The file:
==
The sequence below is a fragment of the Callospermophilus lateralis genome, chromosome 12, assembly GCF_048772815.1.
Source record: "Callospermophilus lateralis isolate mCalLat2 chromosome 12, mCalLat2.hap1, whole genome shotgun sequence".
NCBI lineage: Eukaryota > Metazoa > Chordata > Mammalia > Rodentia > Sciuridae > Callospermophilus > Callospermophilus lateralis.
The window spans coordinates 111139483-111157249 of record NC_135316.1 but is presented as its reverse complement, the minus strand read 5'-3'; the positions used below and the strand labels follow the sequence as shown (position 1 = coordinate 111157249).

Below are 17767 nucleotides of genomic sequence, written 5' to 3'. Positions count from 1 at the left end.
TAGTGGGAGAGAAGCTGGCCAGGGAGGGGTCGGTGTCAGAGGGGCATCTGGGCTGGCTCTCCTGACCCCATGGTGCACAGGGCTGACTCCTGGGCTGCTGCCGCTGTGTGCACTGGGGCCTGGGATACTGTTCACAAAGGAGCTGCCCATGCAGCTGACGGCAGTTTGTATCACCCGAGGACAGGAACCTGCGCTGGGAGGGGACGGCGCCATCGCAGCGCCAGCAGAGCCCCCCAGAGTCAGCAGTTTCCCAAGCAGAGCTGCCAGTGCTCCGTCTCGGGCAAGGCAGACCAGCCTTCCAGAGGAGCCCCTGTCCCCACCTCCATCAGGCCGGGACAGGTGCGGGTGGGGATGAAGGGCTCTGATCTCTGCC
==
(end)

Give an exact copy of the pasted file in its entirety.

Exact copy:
The sequence below is a fragment of the Callospermophilus lateralis genome, chromosome 12, assembly GCF_048772815.1.
Source record: "Callospermophilus lateralis isolate mCalLat2 chromosome 12, mCalLat2.hap1, whole genome shotgun sequence".
NCBI lineage: Eukaryota > Metazoa > Chordata > Mammalia > Rodentia > Sciuridae > Callospermophilus > Callospermophilus lateralis.
The window spans coordinates 111139483-111157249 of record NC_135316.1 but is presented as its reverse complement, the minus strand read 5'-3'; the positions used below and the strand labels follow the sequence as shown (position 1 = coordinate 111157249).

Below are 17767 nucleotides of genomic sequence, written 5' to 3'. Positions count from 1 at the left end.
TAGTGGGAGAGAAGCTGGCCAGGGAGGGGTCGGTGTCAGAGGGGCATCTGGGCTGGCTCTCCTGACCCCATGGTGCACAGGGCTGACTCCTGGGCTGCTGCCGCTGTGTGCACTGGGGCCTGGGATACTGTTCACAAAGGAGCTGCCCATGCAGCTGACGGCAGTTTGTATCACCCGAGGACAGGAACCTGCGCTGGGAGGGGACGGCGCCATCGCAGCGCCAGCAGAGCCCCCCAGAGTCAGCAGTTTCCCAAGCAGAGCTGCCAGTGCTCCGTCTCGGGCAAGGCAGACCAGCCTTCCAGAGGAGCCCCTGTCCCCACCTCCATCAGGCCGGGACAGGTGCGGGTGGGGATGAAGGGCTCTGATCTCTGCC